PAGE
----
SOMns and Newspeak generally are Smalltalks and thus, they follow for most cases the Smalltalk naming conventions. This means, if there isn't a name for it in Newspeak, check Pharo or Squeak.
For cases where Newspeak does not yet specify a clear candidate for a name, or in cases where we might want to diverge for specific reason, we generally should consider the naming used in related languages.
Specifically, we should consider these languages, in the order of preference:
- Dart, most modern of the bunch
- C#, had the chance to learn from Java's mistakes
- Java, has names for many things we might need
SOMns as a whole should still strive for a consistent Smalltalky style. Not to please the Smalltalk gods, but to ensure the code is somewhat legible and self-consistent.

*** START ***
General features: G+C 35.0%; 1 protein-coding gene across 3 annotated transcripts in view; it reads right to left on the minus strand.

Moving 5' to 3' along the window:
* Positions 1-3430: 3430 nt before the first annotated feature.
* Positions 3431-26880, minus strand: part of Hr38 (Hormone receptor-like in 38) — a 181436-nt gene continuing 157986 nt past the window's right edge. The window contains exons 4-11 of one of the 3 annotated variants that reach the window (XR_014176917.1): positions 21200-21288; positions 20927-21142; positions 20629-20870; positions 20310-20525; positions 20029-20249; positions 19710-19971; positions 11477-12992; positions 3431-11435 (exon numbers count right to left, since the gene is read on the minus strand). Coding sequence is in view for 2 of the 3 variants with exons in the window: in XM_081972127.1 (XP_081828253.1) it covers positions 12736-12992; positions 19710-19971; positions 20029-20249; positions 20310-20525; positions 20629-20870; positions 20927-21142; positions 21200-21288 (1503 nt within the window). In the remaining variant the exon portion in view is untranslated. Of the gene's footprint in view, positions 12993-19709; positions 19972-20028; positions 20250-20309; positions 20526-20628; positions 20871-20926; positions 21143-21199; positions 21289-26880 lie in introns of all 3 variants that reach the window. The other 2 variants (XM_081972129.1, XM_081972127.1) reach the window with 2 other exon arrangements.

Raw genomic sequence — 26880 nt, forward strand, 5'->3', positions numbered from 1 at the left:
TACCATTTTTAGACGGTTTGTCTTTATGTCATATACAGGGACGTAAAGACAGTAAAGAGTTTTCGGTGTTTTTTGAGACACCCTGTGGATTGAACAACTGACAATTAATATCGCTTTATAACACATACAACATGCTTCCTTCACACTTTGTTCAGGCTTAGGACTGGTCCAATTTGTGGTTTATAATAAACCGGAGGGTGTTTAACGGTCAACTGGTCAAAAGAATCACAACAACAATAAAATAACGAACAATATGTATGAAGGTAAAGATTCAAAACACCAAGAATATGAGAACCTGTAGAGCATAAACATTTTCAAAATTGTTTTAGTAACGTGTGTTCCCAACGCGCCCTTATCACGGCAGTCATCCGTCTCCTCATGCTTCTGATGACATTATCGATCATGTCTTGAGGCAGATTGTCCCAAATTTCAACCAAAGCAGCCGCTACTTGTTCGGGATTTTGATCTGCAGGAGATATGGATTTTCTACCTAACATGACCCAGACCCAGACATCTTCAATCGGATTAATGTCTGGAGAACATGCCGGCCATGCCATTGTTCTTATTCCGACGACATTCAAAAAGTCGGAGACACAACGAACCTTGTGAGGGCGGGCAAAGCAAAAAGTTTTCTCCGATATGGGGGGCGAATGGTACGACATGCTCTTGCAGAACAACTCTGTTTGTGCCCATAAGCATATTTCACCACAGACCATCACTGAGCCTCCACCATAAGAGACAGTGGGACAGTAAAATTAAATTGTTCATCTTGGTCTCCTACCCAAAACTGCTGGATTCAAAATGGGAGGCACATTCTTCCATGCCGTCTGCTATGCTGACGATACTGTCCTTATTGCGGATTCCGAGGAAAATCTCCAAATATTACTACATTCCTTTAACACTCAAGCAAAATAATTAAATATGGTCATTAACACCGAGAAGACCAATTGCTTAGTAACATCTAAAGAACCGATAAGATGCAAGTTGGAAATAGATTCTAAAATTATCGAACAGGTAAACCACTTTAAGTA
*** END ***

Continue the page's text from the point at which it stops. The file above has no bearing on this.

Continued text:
Errors vs. Exceptions¶
The design of the exception hierarchy follows somewhat established norms to broadly categories exceptions into two groups:
usage errors, i.e., errors based on incorrect API usage, user input processing, or other general programming errors
program errors, i.e., exceptional cases that can't be prevented entirely
For usage errors, we use the term
Error as part of class names.
Following Java, the general intuition is that an error is a serious problem
that normally can't be handled by an application, but needs to be addressed by
the programmer. This includes also system failures at run time, such as
allocation failures or stack overflows.
For program errors, we use the term
Exception as part of the class name.
Exceptions are used to indicate rare special cases that an application wants to
handle, for instance failing to open a file, division by zero, etc.
Disclaimer: This convention is not yet consistently applied to SOMns. (SM, 2018-02-01)